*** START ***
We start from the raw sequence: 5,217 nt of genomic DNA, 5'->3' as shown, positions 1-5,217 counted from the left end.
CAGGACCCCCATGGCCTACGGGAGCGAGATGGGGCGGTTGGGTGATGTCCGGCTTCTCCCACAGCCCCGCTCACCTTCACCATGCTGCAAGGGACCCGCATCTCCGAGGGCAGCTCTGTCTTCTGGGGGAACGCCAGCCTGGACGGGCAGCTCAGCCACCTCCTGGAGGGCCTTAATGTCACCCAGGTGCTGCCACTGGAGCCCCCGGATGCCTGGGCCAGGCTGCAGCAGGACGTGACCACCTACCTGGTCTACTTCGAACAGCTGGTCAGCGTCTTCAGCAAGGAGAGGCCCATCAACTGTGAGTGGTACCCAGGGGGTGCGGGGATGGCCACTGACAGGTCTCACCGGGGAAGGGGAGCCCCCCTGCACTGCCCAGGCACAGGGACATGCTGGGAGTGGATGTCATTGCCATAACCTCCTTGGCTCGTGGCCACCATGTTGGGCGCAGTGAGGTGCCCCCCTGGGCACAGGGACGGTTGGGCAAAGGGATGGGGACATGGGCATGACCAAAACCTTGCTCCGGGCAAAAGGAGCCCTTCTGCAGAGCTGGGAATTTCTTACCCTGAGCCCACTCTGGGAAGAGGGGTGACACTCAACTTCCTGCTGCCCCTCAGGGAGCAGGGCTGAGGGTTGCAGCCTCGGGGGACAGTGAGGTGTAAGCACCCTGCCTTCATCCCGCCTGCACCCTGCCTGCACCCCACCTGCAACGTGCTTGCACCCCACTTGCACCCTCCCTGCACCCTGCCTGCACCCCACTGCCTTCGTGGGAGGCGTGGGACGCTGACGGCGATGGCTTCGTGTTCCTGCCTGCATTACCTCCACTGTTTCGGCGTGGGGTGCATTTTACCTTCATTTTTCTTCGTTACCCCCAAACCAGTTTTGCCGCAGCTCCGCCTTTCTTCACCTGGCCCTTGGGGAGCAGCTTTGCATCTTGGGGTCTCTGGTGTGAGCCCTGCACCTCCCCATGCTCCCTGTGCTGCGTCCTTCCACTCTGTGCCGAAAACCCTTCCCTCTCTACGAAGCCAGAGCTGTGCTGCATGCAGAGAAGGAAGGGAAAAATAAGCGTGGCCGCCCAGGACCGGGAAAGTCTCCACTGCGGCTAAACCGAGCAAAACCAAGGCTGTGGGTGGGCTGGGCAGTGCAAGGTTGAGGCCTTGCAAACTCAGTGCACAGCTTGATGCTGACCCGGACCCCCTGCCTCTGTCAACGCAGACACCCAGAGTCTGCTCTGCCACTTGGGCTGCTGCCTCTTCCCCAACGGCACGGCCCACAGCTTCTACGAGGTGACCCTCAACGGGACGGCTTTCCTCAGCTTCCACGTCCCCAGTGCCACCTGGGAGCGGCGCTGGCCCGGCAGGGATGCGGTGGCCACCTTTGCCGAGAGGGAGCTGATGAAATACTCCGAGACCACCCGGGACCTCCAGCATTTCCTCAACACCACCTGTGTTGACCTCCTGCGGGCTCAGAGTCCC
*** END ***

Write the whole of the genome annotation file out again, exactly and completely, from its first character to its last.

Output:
We start from the raw sequence: 5,217 nt of genomic DNA, 5'->3' as shown, positions 1-5,217 counted from the left end.
CAGGACCCCCATGGCCTACGGGAGCGAGATGGGGCGGTTGGGTGATGTCCGGCTTCTCCCACAGCCCCGCTCACCTTCACCATGCTGCAAGGGACCCGCATCTCCGAGGGCAGCTCTGTCTTCTGGGGGAACGCCAGCCTGGACGGGCAGCTCAGCCACCTCCTGGAGGGCCTTAATGTCACCCAGGTGCTGCCACTGGAGCCCCCGGATGCCTGGGCCAGGCTGCAGCAGGACGTGACCACCTACCTGGTCTACTTCGAACAGCTGGTCAGCGTCTTCAGCAAGGAGAGGCCCATCAACTGTGAGTGGTACCCAGGGGGTGCGGGGATGGCCACTGACAGGTCTCACCGGGGAAGGGGAGCCCCCCTGCACTGCCCAGGCACAGGGACATGCTGGGAGTGGATGTCATTGCCATAACCTCCTTGGCTCGTGGCCACCATGTTGGGCGCAGTGAGGTGCCCCCCTGGGCACAGGGACGGTTGGGCAAAGGGATGGGGACATGGGCATGACCAAAACCTTGCTCCGGGCAAAAGGAGCCCTTCTGCAGAGCTGGGAATTTCTTACCCTGAGCCCACTCTGGGAAGAGGGGTGACACTCAACTTCCTGCTGCCCCTCAGGGAGCAGGGCTGAGGGTTGCAGCCTCGGGGGACAGTGAGGTGTAAGCACCCTGCCTTCATCCCGCCTGCACCCTGCCTGCACCCCACCTGCAACGTGCTTGCACCCCACTTGCACCCTCCCTGCACCCTGCCTGCACCCCACTGCCTTCGTGGGAGGCGTGGGACGCTGACGGCGATGGCTTCGTGTTCCTGCCTGCATTACCTCCACTGTTTCGGCGTGGGGTGCATTTTACCTTCATTTTTCTTCGTTACCCCCAAACCAGTTTTGCCGCAGCTCCGCCTTTCTTCACCTGGCCCTTGGGGAGCAGCTTTGCATCTTGGGGTCTCTGGTGTGAGCCCTGCACCTCCCCATGCTCCCTGTGCTGCGTCCTTCCACTCTGTGCCGAAAACCCTTCCCTCTCTACGAAGCCAGAGCTGTGCTGCATGCAGAGAAGGAAGGGAAAAATAAGCGTGGCCGCCCAGGACCGGGAAAGTCTCCACTGCGGCTAAACCGAGCAAAACCAAGGCTGTGGGTGGGCTGGGCAGTGCAAGGTTGAGGCCTTGCAAACTCAGTGCACAGCTTGATGCTGACCCGGACCCCCTGCCTCTGTCAACGCAGACACCCAGAGTCTGCTCTGCCACTTGGGCTGCTGCCTCTTCCCCAACGGCACGGCCCACAGCTTCTACGAGGTGACCCTCAACGGGACGGCTTTCCTCAGCTTCCACGTCCCCAGTGCCACCTGGGAGCGGCGCTGGCCCGGCAGGGATGCGGTGGCCACCTTTGCCGAGAGGGAGCTGATGAAATACTCCGAGACCACCCGGGACCTCCAGCATTTCCTCAACACCACCTGTGTTGACCTCCTGCGGGCTCAGAGTCCC